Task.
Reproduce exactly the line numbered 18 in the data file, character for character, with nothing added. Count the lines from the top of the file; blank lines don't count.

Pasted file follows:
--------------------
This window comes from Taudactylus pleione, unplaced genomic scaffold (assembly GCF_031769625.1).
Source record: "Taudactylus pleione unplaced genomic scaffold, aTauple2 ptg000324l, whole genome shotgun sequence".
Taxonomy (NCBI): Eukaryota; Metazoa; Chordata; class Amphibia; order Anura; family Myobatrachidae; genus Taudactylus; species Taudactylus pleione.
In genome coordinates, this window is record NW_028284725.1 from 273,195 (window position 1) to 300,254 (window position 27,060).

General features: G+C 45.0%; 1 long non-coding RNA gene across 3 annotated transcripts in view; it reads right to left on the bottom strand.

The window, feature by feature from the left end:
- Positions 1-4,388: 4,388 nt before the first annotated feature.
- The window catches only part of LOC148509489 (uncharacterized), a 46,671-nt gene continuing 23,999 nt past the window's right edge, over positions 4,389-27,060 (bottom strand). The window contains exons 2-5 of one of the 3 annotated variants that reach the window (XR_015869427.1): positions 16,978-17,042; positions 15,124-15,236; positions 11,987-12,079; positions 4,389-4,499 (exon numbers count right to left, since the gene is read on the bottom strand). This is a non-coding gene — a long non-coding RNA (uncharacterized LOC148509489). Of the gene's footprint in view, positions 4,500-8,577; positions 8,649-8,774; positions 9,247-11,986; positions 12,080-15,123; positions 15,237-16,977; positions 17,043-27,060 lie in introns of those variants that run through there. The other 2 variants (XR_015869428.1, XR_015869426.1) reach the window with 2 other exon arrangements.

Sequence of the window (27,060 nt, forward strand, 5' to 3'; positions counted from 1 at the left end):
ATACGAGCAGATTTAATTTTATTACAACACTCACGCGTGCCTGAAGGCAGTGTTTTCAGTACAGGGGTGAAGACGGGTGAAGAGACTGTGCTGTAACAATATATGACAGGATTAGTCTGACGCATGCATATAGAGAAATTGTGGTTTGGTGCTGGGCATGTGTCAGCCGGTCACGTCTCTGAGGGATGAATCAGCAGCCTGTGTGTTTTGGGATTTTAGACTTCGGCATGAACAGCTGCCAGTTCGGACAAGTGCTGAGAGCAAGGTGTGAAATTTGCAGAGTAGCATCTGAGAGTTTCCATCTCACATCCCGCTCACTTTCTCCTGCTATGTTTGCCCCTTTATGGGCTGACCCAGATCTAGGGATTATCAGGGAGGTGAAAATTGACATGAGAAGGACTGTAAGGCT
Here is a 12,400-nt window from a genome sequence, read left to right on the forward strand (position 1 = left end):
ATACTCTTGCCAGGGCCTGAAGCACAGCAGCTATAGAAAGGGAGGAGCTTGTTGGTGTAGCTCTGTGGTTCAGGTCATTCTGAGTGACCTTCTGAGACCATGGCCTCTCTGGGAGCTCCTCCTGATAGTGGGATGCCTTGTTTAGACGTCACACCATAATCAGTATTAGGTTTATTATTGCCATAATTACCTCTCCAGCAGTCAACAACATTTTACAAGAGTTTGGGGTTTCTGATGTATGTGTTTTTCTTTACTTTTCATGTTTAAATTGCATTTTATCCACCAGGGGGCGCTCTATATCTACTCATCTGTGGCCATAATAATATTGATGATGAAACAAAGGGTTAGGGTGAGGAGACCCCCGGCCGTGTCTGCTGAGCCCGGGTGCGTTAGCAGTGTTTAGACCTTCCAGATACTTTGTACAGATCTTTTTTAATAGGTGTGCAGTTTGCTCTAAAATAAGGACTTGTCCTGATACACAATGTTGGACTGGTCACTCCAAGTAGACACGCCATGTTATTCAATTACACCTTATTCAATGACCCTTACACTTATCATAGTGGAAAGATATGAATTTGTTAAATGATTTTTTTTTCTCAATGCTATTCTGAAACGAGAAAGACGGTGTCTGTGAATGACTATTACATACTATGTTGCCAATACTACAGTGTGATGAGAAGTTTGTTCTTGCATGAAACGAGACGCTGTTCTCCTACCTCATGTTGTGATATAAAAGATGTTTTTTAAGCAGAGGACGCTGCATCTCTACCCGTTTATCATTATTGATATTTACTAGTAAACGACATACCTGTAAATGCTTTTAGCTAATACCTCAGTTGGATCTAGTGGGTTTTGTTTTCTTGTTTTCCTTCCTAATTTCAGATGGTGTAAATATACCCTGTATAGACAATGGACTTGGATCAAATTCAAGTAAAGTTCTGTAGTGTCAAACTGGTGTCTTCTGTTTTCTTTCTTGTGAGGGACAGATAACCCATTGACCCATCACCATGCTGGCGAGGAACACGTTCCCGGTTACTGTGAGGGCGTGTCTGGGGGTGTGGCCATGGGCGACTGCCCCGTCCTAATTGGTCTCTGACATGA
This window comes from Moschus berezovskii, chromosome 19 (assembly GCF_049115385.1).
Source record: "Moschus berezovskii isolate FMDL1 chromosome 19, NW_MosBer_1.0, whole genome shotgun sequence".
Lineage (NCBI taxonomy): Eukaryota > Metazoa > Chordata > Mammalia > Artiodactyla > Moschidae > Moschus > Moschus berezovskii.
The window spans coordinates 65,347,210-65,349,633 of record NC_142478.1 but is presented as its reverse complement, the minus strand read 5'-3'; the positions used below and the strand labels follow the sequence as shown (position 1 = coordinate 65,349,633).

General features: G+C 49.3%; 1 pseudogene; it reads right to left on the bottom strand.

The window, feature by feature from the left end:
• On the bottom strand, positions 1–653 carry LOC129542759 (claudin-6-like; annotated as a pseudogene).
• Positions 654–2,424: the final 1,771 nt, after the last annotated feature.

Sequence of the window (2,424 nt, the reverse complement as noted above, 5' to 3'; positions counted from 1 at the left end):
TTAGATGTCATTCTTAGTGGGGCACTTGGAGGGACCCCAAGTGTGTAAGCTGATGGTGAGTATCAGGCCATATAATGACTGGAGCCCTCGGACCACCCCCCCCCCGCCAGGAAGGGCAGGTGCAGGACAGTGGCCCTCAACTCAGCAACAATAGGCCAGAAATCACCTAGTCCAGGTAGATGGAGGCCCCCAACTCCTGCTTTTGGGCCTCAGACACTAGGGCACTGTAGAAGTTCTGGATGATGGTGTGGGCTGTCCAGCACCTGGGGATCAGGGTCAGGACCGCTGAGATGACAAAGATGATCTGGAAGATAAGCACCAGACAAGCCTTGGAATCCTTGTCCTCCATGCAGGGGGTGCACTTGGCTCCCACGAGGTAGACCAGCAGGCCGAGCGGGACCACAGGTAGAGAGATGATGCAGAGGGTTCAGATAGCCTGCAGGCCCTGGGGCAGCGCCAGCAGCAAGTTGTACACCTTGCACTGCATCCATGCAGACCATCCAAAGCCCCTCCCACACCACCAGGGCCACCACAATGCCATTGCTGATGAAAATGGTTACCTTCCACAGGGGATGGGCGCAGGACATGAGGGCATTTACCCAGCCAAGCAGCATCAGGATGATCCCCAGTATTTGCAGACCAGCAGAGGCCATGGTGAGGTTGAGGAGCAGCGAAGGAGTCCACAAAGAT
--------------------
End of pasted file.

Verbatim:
The window, feature by feature from the left end: